My suggestion to you is that when people tell you something is boring, if you really want to rely on the opinions of random internet strangers, probe beneath the surface and see what kinds of things they really do love to do, in real life, based on their real experience. You and they may or may not be on the same wavelength at all.

For example, a M. Eng. ski instructor may well dislike patents and everything else about engineering and reading lots of hard stuff; but his example may not be of much help in making your own decisions.
posted by JimN2TAW at 6:22 AM on October 13, 2008 [1 favorite]

My impression is that patent examiners do not read the entire patent application, but rather merely read enough to understand the invention and to ensure that it is adequately disclosed. They do read the claims closely though, but that is usually just a few pages. Working with patents is not boring per se. Many people find it intellectually rewarding. One survey of various attorney specializations found the highest job satisfaction among patent attorneys. Is the day to day life of a patent examiner rewarding or boring? I don't know. I know that many of them feel overworked and that the turnover rate is rather high. Probably your best bet is to contact some actual patent examiners and ask them about the career. Here is one examiner who keeps a blog. You might find additional contacts through their union.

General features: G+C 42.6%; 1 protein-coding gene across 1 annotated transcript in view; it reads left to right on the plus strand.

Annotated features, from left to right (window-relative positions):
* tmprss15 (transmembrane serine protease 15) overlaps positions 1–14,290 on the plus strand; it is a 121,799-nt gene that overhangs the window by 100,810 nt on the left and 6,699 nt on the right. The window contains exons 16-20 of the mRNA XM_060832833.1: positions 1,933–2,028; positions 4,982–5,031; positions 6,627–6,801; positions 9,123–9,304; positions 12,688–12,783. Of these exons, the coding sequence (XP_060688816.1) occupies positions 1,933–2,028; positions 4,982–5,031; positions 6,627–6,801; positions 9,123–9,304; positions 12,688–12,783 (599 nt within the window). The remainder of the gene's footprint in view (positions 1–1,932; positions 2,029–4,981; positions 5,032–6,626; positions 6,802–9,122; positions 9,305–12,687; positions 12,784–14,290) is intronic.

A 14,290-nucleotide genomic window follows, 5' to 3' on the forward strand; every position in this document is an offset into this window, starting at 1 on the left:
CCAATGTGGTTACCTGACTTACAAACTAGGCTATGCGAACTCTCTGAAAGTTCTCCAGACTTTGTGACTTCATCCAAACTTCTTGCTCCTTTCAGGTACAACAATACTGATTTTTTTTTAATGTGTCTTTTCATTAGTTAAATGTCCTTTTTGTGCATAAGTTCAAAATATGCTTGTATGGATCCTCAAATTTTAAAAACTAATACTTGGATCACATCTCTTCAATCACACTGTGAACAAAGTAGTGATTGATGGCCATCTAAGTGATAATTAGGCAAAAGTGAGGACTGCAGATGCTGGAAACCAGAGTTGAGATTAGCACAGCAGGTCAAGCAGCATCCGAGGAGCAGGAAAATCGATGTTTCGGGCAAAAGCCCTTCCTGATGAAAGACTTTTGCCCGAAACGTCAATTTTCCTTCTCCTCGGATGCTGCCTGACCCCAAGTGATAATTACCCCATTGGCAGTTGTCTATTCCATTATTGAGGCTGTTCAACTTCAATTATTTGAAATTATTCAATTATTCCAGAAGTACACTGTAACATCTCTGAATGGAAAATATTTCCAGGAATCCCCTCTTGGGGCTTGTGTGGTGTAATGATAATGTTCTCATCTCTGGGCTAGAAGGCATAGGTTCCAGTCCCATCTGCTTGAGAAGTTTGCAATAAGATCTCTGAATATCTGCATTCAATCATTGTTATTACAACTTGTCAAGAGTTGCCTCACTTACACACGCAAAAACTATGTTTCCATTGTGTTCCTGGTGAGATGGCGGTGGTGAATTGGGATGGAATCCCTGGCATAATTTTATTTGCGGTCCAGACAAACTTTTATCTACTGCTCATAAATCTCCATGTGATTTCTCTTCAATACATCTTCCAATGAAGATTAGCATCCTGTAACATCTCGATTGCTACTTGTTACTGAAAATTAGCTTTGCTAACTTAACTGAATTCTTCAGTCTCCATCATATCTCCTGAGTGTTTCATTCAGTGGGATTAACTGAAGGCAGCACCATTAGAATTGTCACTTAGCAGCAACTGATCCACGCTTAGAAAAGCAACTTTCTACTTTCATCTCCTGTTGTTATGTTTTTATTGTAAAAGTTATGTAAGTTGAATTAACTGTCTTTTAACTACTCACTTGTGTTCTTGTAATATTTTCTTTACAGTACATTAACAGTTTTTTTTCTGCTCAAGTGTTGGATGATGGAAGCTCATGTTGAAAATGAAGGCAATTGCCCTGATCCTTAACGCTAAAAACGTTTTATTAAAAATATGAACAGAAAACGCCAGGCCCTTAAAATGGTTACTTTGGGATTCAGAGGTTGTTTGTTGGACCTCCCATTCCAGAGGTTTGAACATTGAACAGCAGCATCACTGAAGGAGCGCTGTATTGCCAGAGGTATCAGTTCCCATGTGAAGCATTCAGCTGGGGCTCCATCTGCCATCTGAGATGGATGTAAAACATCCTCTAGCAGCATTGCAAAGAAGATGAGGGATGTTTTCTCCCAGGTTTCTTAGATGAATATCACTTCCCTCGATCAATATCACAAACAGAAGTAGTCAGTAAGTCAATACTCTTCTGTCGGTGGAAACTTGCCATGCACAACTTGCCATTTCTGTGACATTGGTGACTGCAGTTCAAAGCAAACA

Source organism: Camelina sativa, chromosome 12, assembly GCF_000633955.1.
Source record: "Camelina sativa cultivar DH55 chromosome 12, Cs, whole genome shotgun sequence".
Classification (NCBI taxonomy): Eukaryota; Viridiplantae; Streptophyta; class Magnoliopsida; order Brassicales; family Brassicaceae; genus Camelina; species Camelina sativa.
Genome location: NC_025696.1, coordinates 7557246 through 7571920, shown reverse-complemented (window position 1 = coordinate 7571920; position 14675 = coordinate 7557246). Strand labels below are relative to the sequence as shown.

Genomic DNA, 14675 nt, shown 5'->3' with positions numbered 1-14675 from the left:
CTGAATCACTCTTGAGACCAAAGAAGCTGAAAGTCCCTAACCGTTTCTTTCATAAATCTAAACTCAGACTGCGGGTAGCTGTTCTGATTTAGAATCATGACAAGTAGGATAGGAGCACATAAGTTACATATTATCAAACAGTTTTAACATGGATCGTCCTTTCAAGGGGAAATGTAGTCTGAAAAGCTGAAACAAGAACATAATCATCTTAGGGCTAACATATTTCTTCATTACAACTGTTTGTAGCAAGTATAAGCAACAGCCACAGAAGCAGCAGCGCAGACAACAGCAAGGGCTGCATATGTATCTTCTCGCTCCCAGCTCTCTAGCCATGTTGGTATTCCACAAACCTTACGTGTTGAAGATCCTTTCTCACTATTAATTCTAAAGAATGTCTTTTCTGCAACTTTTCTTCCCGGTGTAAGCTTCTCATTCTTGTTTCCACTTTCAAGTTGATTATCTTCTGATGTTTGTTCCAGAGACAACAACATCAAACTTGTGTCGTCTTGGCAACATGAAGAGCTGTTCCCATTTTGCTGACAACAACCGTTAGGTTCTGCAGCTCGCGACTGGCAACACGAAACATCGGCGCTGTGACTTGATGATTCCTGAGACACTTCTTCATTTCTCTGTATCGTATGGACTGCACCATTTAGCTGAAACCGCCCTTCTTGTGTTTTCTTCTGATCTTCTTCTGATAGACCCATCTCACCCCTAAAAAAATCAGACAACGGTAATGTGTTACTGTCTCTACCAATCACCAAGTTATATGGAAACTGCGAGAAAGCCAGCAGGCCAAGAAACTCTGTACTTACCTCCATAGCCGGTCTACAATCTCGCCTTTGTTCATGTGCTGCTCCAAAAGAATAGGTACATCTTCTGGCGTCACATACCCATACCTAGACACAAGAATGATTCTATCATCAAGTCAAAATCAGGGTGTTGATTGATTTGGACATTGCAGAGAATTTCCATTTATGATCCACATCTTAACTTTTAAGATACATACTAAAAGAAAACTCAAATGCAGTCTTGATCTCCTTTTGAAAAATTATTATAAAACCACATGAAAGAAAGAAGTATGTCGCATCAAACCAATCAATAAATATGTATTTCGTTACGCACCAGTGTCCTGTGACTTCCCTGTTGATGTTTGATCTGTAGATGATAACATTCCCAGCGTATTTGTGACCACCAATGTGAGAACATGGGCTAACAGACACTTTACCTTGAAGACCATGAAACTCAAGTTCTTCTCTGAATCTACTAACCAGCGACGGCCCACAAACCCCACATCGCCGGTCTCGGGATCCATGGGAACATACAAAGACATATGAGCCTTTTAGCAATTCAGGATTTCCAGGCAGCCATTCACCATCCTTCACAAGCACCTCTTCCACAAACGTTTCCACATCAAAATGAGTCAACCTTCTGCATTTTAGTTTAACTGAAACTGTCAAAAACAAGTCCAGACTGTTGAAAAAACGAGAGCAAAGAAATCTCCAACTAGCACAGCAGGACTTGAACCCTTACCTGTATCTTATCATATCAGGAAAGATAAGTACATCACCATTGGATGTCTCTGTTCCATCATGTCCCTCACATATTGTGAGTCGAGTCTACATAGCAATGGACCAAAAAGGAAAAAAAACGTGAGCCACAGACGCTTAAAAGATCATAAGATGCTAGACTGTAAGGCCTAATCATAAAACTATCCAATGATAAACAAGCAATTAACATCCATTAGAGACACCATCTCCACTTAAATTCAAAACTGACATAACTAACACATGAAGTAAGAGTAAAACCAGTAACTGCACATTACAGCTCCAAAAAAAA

posted by caddis at 8:16 AM on October 13, 2008